Have you found any time to meditate? I remember you mentioning it last year when you were getting acclimated back to Scotland–you were so jetlag.

      [/quote]

      I think we are signing up for transcendental meditation!

    • #4270
      Laurene
      Participant

      Terry, in the Rent episode Claire’s travel ensemble includes a fur-trimmed jacket and a pair of cream leather gloves. I am curious about whether there are any close-up photos of the gloves. The partials I have seen appear to show an antler decoration. I’d be interested in any background info on the design and/or making of those gloves.
      Many thanks.

    • #4290
      Gypsi
      Participant

      Hi Terry, I am new to the blog, and think you and your team do such a fantastic job with the show (and this site). I am curious if you are using hand-spun yarns for the knits? They look so rich and textured regardless, but I thought you might talk more of their origins. Thank you.

    • #4369
      Kirsten
      Participant

      Terry,
      I noticed your comment that you have been unable to rent costumes for Season 2 and wondered if you have checked the Venice rentals for carnival. Some could be reasonable for extras in the party scenes.
      Kirsten

    • #4408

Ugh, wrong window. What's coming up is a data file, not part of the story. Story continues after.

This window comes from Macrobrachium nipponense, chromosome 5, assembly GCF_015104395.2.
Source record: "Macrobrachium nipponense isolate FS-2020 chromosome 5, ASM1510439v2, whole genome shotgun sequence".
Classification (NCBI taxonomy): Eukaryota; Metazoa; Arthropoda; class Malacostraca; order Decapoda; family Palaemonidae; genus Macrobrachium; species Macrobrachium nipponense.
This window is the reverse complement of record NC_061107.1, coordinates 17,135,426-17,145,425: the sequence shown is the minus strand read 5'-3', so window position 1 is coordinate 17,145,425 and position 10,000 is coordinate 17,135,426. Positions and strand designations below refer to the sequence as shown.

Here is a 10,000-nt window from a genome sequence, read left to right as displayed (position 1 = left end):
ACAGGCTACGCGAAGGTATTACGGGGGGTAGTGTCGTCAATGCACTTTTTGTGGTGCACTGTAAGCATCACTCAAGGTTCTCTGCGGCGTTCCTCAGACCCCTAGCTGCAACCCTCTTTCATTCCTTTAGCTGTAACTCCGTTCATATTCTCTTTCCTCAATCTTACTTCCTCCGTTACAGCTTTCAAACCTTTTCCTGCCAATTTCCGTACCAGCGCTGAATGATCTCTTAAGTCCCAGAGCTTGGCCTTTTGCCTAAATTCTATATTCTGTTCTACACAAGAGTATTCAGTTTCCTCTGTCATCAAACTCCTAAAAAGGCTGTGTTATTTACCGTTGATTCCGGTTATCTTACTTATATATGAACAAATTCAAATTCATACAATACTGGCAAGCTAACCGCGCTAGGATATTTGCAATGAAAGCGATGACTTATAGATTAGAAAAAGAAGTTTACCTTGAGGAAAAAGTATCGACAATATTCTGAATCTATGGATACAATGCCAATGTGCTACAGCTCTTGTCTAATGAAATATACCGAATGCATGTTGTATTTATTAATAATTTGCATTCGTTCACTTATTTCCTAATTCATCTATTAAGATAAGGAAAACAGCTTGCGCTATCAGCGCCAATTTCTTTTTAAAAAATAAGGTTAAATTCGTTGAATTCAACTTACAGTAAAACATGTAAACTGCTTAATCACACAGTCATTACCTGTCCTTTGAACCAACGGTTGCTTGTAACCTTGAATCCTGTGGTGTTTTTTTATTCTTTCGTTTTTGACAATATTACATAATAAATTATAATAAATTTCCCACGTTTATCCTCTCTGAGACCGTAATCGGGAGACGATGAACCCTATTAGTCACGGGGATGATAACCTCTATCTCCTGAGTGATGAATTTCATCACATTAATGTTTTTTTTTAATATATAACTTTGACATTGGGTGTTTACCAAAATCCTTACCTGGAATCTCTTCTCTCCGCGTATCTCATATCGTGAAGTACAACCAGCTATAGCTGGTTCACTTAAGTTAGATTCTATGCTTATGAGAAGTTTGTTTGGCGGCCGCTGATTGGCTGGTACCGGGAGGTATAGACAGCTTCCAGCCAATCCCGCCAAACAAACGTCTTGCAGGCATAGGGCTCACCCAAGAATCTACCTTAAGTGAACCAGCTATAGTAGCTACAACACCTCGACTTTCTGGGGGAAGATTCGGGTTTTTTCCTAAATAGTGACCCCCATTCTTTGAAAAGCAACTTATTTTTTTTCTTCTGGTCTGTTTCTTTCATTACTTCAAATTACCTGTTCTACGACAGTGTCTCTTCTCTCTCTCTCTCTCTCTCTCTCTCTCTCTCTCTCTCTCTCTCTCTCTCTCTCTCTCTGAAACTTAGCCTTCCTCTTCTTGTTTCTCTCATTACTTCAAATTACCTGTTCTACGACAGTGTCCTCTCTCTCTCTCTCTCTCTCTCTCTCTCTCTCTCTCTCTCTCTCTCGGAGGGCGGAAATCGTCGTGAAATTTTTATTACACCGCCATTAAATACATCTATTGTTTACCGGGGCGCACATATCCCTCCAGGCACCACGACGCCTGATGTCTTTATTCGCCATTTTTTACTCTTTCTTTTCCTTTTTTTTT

swisskari
      Participant

      Dear Terry,
      I am seeking advice on what steps to take in order to work in the costume design industry. I would be honored if you would be willing to answer some questions. My e-mail address is below.
      Thank you so much!
      Best Regards,
      Kari

    • #4470
      caitmcq
      Participant

      Sporrans. Before now, if I’d had to come up with a word to sound knowledgeable about Highlander clothing, I’d’ve said, “Sporrans,” with false confidence. And I’d’ve been thinking of those furry–and nicely rhythmic–things men wear in pipe bands. Now, thanks to you, I know that those pipe band uniforms are Victorian fantasies of historic Highland clothing (maybe filtered through military uniforms?). Your Highlanders are wearing non-furry pouches, which differ in detail from one another. And they don’t seem generally to be positioned over the mens’ crotches (excepting perhaps Ned?). Could you tell us anything about your research and choices of sporrans?
      So glad you’re willing (and enjoy, I hope) to tell us about your work!
      –Cait

    • #4853
      Terry Dresbach
      Keymaster